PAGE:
G20 does little to remedy global economy

G20 finance ministers’ disagreement in Shanghai over the best way to stem the economic slowdown had a cascading effect across the universe as hopes pinned on the summit dashed, sending a negative message to the equity markets.
Despite being aware about the potential risks, the group’s communiqué did not include the call for coordinated action for which many had hoped. The G20 communique generally said the group “will use all policy tools— monetary, fiscal and structural — individually and collectively” to build confidence and strengthen the recovery. Of course, this is not happening. The summit was like a doctor who diagnosed the disease but fell short of prescribing the required medicines.
Investors everywhere are getting nervous. Even signs of the US’ slight growth do not seem to reflect optimism about the global economy.
In broader terms, fiscal stimulus plus reforms are among the main tools to foster competition, enterprise and employment — and can revive the flagging world economy.
To tackle the economic slowdown, governments ought to stimulate competition by cutting excessive regulation, especially of labour markets, and by renewing their efforts to lower barriers to trade and migration.
The governments should also cut public spending and forge partnerships with the private sector, especially in the area of infrastructure projects.
Trade agreements such as the Trans-Pacific Partnership and the Trans-Atlantic Trade and Investment Partnership should be concluded and put into effect to enhance trade.
It is worrying that the global markets are reversing two weeks of gains, following the G20 summit of world economic leaders.
Asian stocks broadly fell on Monday, with Shanghai ending at a month-low and Tokyo diving into the red after a G20 meeting failed to ease concerns about stalling global growth.
Chinese shares closed down 2.86 percent, after falling as much as 4.63 percent during the day, as traders remained unconvinced the G20 had promised enough to revive the world economy.
News the US economy grew faster than expected in the fourth quarter of 2015 boosted the dollar, following the release of US economic data last week. According to the report, the economy expanded by one percent in the final quarter of the year, up of its previous estimate of 0.7 percent.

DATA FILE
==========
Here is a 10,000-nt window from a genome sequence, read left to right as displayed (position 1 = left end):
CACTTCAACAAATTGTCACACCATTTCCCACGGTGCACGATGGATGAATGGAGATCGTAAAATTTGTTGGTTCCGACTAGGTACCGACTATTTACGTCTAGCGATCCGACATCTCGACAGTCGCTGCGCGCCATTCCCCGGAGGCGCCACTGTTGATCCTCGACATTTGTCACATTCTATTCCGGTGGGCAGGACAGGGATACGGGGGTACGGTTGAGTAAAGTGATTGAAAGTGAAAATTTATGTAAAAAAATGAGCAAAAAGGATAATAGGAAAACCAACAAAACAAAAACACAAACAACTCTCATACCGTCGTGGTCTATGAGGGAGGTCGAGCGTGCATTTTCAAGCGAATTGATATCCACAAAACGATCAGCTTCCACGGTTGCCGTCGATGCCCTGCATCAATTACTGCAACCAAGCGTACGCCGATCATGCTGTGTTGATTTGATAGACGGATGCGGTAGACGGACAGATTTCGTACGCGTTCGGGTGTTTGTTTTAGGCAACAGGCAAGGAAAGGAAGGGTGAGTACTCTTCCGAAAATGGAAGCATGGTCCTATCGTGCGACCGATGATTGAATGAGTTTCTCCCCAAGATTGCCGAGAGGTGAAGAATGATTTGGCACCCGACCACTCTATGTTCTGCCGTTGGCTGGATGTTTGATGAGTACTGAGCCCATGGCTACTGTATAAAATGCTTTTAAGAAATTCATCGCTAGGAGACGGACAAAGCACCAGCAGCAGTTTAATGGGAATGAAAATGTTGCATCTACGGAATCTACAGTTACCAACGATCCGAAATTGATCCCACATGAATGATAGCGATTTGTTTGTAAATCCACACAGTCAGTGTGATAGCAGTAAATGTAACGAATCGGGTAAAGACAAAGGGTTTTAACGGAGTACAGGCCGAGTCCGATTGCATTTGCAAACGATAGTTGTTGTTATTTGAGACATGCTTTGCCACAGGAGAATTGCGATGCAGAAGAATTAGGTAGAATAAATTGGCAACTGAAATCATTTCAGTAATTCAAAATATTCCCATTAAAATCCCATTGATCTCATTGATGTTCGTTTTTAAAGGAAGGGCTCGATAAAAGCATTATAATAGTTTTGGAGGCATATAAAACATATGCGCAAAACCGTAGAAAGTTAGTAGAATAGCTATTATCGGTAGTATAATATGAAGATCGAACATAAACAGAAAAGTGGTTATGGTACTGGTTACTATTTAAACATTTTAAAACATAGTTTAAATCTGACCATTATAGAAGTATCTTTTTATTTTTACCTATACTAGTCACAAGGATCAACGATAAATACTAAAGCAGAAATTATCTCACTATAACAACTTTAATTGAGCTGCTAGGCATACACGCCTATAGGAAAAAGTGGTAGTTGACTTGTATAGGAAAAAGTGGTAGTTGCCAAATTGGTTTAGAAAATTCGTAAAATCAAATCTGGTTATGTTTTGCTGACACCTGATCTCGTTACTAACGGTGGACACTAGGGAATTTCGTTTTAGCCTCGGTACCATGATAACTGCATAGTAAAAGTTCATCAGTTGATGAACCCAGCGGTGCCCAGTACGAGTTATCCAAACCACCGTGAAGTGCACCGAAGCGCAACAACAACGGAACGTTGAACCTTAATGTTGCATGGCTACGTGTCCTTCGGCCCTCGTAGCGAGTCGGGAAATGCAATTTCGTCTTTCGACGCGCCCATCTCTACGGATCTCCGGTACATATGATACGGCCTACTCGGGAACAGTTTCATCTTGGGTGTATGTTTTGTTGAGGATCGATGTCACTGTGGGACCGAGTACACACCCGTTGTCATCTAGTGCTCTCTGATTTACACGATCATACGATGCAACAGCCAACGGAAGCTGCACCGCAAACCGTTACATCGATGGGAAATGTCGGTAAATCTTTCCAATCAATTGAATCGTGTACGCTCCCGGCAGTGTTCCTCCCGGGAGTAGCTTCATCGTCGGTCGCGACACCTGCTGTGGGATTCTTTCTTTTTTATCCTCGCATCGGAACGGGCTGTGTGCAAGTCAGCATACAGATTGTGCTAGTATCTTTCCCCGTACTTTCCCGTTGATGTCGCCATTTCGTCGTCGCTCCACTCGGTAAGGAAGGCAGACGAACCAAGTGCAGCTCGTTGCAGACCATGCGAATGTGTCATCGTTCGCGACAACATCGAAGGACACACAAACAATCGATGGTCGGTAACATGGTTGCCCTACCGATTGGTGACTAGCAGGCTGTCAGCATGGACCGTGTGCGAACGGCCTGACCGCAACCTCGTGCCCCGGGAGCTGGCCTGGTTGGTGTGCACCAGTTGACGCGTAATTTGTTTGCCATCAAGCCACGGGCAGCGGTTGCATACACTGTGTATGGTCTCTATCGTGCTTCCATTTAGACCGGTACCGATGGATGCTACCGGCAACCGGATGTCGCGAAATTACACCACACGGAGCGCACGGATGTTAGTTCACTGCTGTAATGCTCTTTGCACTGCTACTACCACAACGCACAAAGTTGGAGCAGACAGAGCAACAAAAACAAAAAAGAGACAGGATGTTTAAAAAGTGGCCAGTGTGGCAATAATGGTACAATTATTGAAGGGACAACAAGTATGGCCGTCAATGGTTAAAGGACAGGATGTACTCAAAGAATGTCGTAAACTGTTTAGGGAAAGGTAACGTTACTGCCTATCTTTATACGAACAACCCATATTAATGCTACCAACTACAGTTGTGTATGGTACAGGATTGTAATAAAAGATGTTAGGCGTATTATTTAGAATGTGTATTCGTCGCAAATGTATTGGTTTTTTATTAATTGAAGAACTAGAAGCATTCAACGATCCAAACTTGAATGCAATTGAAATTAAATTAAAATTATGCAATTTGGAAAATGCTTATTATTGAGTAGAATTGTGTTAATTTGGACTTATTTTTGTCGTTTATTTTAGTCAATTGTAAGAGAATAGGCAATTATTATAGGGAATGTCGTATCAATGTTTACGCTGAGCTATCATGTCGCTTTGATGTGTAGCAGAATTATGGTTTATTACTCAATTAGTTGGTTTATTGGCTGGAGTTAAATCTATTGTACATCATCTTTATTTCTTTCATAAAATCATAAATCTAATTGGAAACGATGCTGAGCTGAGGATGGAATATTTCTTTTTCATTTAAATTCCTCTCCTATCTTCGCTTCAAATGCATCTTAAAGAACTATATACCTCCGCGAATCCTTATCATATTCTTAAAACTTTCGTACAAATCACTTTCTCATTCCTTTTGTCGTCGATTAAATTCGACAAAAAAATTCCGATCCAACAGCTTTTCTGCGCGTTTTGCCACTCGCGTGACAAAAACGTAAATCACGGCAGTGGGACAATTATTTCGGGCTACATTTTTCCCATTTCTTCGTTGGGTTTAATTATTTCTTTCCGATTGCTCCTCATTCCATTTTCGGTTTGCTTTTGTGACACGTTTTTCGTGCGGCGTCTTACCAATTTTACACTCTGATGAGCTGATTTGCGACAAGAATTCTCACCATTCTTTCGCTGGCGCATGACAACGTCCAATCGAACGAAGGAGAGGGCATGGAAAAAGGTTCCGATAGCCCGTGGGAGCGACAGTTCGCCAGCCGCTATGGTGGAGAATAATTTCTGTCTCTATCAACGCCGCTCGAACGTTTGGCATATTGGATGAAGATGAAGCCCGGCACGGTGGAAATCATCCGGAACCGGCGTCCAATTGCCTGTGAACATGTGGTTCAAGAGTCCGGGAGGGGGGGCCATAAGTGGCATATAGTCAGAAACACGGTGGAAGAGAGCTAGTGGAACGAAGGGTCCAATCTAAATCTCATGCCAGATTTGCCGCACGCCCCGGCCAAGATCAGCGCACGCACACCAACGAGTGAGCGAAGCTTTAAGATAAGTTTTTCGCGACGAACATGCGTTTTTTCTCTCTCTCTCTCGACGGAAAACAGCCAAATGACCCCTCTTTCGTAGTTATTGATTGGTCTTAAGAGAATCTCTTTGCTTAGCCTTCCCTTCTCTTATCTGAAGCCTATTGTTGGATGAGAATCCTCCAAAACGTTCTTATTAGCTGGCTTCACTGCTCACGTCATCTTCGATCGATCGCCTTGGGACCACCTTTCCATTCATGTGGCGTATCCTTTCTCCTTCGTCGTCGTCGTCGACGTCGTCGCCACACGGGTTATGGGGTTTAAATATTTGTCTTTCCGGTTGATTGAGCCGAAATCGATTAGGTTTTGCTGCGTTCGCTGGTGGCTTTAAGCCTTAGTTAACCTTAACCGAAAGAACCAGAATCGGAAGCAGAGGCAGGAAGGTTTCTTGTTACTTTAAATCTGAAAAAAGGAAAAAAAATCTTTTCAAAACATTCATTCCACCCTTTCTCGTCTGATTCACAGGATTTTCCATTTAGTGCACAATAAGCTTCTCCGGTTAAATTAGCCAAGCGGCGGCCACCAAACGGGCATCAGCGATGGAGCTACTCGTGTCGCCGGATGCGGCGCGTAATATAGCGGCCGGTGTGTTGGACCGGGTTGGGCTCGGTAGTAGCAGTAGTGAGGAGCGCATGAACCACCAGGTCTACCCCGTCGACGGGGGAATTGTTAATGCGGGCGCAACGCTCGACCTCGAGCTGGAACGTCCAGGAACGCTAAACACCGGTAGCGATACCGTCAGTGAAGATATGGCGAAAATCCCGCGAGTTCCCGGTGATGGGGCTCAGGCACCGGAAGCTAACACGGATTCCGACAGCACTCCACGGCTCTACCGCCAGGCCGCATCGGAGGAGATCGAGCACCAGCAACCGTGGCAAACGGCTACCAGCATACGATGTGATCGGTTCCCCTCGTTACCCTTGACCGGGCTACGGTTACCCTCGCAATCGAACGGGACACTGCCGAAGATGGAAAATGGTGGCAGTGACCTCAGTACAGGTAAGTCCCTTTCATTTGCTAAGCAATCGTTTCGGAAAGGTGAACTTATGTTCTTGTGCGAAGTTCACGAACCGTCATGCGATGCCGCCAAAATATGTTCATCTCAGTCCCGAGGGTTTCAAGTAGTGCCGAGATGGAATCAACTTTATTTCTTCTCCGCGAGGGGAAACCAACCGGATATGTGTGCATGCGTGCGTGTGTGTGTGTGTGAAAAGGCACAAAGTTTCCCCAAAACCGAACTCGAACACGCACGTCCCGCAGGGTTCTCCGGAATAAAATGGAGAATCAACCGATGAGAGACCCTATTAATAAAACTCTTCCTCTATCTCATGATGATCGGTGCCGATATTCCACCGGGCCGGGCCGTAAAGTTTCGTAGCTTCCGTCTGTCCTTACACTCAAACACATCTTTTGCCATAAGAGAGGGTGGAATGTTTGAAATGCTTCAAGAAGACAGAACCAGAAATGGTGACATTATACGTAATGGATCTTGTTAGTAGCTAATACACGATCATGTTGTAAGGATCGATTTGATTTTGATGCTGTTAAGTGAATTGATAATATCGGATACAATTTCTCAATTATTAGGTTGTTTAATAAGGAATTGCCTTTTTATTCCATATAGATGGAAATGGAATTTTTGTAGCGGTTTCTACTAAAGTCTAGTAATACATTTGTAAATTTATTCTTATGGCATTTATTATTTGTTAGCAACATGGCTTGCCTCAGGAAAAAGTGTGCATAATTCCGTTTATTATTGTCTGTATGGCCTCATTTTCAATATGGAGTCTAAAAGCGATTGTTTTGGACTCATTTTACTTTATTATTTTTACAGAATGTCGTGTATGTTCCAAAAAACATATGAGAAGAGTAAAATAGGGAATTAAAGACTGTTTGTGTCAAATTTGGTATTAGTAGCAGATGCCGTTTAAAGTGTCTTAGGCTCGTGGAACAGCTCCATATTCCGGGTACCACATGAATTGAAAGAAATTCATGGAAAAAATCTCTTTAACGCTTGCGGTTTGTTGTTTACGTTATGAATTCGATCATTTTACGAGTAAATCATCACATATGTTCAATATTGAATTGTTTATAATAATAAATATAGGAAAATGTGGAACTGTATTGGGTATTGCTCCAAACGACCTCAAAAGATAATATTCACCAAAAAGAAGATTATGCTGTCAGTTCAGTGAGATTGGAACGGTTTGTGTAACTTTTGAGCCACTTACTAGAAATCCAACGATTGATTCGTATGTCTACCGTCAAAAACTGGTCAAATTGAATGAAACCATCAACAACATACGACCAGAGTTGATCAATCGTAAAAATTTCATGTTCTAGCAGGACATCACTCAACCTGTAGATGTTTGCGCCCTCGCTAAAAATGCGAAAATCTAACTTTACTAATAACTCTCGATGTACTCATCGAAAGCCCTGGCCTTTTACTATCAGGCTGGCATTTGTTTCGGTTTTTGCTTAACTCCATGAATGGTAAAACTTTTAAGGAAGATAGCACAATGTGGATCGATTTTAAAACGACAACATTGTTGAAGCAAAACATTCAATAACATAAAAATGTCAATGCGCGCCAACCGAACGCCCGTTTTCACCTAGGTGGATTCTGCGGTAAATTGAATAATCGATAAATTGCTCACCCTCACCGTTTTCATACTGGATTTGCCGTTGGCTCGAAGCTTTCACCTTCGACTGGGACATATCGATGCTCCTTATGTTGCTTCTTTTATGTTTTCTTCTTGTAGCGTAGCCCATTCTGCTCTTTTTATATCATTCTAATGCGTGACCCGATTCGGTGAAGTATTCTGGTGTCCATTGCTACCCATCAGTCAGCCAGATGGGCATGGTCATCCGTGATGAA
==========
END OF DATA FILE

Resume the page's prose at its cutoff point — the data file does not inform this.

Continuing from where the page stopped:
Meanwhile, encouraging economic data out of the US has put the prospect of another Federal Reserve interest rate hike back on investors’ radars, even as the eurozone, China and other regions continue to struggle.
Without introduction of structural reforms, the global economic growth will continue to struggle. Should financial leaders fail to seize an opportunity turn around the current prospects of the economic slowdown, low growth could lead to recession.
Indeed, the G20’s call fell short to handle the risks facing the global economy. The communiqué lacked the urgency to address the current economic challenges. The ministers and central bank chiefs were not close to the landmark achievement in April 2009 in London, when an impressively coordinated policy approach helped avoid a multi-year global depression.
With the UK mulling spending cuts, Japan planning a sales tax increase, Germany’s finance minister warning debt-funded growth just leads to “zombifying” economies, and the US constrained by a Republican-controlled Congress, it may fall on China to ratchet up the fiscal firepower.
No doubt, investor hopes for coordinated policy actions. This dream was not addressed by the G20. Hence, countries and regional group should act immediately by focusing on the structural reforms and encourage partnerships with private sector over the public projects.
Tax cuts and investment in infrastructure could raise spending and expand productive potential at the same time. The IMF chief’s recent call for the GCC states to impose VAT and reduce public spending is a recipe to shore up the regional economies.

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